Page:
‘I want to learn more’

History-math project makes facts, numbers come alive

From left: Jamison Hopewell and Lexy Gregory share their research with peers

Unpacking the Reconstruction era can be a heavy lift. So, too, government programs that came out of the period of U.S. history from 1863 to 1877 that followed the Civil War, marked the end of slavery and ushered in civil rights.

Over about three weeks, sophomores in Forest Hills Northern High social studies teacher Sara Irwin and math teacher Danielle Harrison’s classes used their research and algebra skills to take positions on various aspects and back them up with numerical evidence.

Aspects studied included voting rights, land ownership, employment rates and education. After researching and collecting data in a particular area, students applied math to determine implications of their chosen subject.

One student’s presentation notes

A pair of adjacent classrooms were transformed recently into a venue akin to a college research symposium so the FHN students could show their work to others.

Jack Sherlock was struck by the 15% unemployment rate during the period, and the effect that had on other aspects of life. “It’s hard to imagine what life must have been like with that, given that we have a 4% unemployment rate right now,” he said.

Ved Katragadda explained how the 15th Amendment “completely changed the political game.”

And after learning how black farmland ownership rates still are affected by an unsuccessful bid to boost it back then: “I want to learn more,” said Qulani Mohammed. “That’s what I like about this project: I’m actually invested.”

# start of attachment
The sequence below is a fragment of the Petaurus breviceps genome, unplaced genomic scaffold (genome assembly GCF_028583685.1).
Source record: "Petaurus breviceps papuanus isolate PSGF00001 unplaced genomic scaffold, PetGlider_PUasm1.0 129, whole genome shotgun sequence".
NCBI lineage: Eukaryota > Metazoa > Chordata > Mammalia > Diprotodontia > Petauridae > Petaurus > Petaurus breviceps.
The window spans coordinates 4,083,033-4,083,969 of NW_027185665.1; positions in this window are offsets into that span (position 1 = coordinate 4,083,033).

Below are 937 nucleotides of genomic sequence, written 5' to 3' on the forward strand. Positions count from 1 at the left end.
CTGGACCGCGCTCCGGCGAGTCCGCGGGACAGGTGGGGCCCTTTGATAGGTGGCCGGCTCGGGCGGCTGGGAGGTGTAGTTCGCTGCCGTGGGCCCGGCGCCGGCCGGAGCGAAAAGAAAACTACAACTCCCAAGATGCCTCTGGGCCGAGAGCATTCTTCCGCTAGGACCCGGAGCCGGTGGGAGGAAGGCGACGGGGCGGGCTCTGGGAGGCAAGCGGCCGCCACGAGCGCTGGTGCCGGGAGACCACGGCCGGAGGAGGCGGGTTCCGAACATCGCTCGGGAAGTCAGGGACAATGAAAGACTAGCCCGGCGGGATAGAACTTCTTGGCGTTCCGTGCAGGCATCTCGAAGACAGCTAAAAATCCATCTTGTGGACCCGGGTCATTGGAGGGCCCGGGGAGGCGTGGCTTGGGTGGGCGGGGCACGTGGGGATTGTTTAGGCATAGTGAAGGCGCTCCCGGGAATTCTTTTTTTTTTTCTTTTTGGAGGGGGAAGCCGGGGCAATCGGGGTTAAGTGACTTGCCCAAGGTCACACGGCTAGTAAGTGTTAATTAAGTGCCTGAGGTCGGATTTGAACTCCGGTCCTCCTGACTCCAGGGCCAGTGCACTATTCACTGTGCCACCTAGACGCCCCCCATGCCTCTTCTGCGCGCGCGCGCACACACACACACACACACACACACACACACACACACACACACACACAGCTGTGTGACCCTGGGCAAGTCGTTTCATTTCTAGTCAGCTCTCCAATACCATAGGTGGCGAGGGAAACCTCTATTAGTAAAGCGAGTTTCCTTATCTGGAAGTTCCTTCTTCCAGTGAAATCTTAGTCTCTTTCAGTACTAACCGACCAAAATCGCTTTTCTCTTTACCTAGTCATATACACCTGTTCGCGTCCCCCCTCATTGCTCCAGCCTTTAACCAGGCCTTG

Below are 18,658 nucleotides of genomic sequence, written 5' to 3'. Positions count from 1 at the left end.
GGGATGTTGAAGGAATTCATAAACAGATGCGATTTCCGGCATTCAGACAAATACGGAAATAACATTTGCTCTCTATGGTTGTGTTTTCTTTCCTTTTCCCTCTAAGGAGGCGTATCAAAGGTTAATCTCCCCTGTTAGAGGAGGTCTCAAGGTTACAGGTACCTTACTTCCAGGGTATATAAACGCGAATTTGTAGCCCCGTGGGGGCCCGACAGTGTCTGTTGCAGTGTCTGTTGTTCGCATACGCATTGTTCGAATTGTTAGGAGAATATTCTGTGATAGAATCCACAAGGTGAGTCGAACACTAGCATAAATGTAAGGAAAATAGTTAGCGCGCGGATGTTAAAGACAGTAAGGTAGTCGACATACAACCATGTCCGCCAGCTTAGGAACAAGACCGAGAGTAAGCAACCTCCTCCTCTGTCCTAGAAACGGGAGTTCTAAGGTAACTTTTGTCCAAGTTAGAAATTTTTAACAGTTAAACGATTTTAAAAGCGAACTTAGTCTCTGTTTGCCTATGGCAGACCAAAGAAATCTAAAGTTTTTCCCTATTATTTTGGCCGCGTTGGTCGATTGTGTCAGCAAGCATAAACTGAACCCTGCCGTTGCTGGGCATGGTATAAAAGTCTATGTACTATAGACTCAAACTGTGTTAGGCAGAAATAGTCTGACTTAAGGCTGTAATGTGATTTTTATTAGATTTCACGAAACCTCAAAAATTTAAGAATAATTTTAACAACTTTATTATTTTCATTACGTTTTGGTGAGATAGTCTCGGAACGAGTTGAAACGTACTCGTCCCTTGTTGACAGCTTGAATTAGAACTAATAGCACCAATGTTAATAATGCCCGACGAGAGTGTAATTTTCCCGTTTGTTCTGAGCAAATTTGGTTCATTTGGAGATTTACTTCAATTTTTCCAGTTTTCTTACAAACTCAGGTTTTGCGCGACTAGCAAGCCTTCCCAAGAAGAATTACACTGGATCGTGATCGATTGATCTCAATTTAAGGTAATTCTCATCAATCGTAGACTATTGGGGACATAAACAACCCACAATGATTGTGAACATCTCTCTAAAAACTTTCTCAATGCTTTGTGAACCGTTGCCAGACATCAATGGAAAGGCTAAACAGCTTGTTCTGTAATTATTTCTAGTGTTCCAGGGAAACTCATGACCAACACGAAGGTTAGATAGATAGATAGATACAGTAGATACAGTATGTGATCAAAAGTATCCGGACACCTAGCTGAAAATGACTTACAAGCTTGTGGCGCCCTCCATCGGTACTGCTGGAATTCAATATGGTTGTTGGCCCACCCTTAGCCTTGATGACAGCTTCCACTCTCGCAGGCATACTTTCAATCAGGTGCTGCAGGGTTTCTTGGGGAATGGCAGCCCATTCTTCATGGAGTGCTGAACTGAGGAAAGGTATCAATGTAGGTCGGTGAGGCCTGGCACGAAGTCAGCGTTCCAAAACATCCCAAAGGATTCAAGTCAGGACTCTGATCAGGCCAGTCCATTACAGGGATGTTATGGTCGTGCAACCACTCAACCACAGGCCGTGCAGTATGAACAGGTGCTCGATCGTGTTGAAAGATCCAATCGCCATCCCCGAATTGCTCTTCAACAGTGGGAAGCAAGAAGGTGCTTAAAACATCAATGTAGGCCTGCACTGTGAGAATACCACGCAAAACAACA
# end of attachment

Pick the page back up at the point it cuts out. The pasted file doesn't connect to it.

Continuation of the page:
Teachers Sara Irwin, left, and Danielle Harrison

Cross-subject Collaboration

As classmates milled about the noisy area, researchers used their best projected voices to present their findings. Irwin and Harrison also made the rounds, making notes on how well groups gave historical context, explained their data, provided analysis and used graphics to illustrate their work.

The project is part of a wider effort at Northern High to encourage cross-curricular collaboration among teachers and students.

“I think it’s been a great way to tie math and social studies,” Irwin said.

Added Harrison: “I like how they got to study not only what is happening, but why — and what that actually means.”

In Phase 2 of the unit, students will be charged to evaluate a modern-day government program using the same methods, and to present their positions via a visual such as a short video or digital storyboard.

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Morgan Jarema
Morgan Jarema is a Grand Rapids native and a product of Grand Rapids Public Schools, including Brookside and West Leonard elementaries, City Middle/High School and Ottawa Hills. She found her tribe in journalism in 1997 and has never wanted to do anything but write. For 15 years she was a freelance journalist for The Grand Rapids Press, covering local schools and government, religion, business, home & garden and lifestyles. She and her husband, John, think even those without kiddos should be invested in their local schools and made to feel a part of them. Read Morgan's full bio or email Morgan.

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